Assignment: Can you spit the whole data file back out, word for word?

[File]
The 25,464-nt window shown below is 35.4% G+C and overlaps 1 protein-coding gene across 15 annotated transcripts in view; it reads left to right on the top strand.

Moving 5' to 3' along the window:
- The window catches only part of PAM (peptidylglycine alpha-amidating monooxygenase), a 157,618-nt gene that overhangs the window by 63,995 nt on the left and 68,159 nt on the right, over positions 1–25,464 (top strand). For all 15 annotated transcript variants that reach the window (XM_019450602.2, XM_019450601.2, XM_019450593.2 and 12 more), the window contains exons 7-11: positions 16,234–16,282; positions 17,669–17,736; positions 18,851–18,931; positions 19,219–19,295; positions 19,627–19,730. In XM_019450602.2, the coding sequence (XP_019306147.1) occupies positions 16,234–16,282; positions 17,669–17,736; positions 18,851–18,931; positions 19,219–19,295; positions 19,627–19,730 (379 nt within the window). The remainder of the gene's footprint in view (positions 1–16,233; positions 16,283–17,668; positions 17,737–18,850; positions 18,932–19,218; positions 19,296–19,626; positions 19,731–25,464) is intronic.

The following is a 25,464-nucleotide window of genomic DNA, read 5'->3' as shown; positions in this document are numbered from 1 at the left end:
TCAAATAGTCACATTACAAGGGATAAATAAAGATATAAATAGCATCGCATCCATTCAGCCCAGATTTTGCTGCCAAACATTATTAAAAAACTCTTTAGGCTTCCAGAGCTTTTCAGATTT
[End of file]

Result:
The 25,464-nt window shown below is 35.4% G+C and overlaps 1 protein-coding gene across 15 annotated transcripts in view; it reads left to right on the top strand.

Moving 5' to 3' along the window:
- The window catches only part of PAM (peptidylglycine alpha-amidating monooxygenase), a 157,618-nt gene that overhangs the window by 63,995 nt on the left and 68,159 nt on the right, over positions 1–25,464 (top strand). For all 15 annotated transcript variants that reach the window (XM_019450602.2, XM_019450601.2, XM_019450593.2 and 12 more), the window contains exons 7-11: positions 16,234–16,282; positions 17,669–17,736; positions 18,851–18,931; positions 19,219–19,295; positions 19,627–19,730. In XM_019450602.2, the coding sequence (XP_019306147.1) occupies positions 16,234–16,282; positions 17,669–17,736; positions 18,851–18,931; positions 19,219–19,295; positions 19,627–19,730 (379 nt within the window). The remainder of the gene's footprint in view (positions 1–16,233; positions 16,283–17,668; positions 17,737–18,850; positions 18,932–19,218; positions 19,296–19,626; positions 19,731–25,464) is intronic.

The following is a 25,464-nucleotide window of genomic DNA, read 5'->3' as shown; positions in this document are numbered from 1 at the left end:
TCAAATAGTCACATTACAAGGGATAAATAAAGATATAAATAGCATCGCATCCATTCAGCCCAGATTTTGCTGCCAAACATTATTAAAAAACTCTTTAGGCTTCCAGAGCTTTTCAGATTT